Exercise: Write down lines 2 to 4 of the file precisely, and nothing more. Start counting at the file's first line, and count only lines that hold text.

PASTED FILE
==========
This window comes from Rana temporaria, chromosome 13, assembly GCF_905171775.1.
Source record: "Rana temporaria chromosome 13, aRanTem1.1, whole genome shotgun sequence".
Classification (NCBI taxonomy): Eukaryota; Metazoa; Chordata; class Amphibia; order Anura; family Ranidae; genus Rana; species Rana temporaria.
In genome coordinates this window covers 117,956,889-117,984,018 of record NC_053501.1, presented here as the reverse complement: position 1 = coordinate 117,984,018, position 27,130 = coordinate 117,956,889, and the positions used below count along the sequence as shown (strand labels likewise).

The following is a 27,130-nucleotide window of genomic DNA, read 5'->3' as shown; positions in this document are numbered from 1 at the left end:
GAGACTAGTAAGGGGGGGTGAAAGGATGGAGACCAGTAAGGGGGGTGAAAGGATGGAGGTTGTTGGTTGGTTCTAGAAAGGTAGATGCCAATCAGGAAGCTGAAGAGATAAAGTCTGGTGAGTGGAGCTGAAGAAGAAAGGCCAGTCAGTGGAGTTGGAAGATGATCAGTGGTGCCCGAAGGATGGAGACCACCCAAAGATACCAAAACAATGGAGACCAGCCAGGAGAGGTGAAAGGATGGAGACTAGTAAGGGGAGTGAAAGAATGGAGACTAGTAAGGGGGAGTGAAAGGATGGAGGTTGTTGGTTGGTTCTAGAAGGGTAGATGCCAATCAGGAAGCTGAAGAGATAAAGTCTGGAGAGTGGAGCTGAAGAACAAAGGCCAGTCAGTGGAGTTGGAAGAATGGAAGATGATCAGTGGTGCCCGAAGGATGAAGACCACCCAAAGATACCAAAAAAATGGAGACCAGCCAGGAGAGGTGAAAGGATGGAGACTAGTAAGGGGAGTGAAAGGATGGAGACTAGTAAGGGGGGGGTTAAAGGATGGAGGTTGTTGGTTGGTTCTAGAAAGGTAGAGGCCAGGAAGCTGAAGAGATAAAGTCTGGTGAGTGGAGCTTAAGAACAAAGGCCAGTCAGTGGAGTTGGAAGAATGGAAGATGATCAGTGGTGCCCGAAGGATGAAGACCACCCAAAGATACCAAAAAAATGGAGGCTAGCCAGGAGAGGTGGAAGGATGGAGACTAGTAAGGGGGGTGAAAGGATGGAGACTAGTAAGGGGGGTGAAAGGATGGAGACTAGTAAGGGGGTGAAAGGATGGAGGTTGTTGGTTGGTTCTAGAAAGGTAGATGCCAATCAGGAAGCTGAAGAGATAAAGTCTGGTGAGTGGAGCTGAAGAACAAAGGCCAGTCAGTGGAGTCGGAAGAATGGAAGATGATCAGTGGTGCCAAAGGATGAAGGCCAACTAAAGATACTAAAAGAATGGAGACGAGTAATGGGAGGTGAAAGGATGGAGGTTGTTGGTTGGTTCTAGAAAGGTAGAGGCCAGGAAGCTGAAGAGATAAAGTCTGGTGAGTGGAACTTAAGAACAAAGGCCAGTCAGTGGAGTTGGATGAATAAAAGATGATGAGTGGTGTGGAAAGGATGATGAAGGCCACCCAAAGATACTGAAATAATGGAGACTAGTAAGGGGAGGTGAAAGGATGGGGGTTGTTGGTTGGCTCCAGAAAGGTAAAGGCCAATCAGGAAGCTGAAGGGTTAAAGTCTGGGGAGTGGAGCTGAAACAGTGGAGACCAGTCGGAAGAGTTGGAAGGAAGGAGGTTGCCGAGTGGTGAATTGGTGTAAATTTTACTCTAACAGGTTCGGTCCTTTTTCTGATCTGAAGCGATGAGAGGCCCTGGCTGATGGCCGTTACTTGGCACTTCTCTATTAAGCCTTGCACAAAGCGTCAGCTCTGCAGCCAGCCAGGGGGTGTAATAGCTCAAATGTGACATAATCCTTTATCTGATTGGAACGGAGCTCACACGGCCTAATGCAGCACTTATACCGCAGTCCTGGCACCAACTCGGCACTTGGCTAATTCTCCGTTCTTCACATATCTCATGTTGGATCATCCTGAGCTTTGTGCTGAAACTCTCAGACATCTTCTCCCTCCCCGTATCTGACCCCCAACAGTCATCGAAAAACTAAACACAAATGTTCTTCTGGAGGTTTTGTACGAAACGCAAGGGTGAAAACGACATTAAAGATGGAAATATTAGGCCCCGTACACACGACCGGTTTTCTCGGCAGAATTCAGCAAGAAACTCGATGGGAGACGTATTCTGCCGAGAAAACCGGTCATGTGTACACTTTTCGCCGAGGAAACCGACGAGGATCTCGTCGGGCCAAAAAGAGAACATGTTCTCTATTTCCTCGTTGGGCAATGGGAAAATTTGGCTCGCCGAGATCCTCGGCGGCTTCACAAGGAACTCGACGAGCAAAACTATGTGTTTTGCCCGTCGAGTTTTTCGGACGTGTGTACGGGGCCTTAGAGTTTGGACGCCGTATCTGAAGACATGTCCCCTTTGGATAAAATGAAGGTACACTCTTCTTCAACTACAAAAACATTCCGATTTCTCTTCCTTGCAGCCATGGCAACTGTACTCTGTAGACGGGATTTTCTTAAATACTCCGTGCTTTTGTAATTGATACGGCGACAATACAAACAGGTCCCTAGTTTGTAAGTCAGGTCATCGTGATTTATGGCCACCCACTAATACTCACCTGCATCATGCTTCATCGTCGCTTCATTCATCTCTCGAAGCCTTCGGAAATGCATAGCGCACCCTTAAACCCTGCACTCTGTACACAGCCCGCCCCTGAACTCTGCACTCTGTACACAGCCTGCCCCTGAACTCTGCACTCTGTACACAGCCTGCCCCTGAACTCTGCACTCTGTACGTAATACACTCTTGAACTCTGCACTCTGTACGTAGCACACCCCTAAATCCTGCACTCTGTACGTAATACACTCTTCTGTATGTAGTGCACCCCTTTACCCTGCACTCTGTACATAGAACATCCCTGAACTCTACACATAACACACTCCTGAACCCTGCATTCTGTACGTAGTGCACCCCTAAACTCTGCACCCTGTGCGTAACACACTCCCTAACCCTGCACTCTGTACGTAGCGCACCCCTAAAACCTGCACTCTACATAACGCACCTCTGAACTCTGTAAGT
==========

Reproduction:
Source record: "Rana temporaria chromosome 13, aRanTem1.1, whole genome shotgun sequence".
Classification (NCBI taxonomy): Eukaryota; Metazoa; Chordata; class Amphibia; order Anura; family Ranidae; genus Rana; species Rana temporaria.
In genome coordinates this window covers 117,956,889-117,984,018 of record NC_053501.1, presented here as the reverse complement: position 1 = coordinate 117,984,018, position 27,130 = coordinate 117,956,889, and the positions used below count along the sequence as shown (strand labels likewise).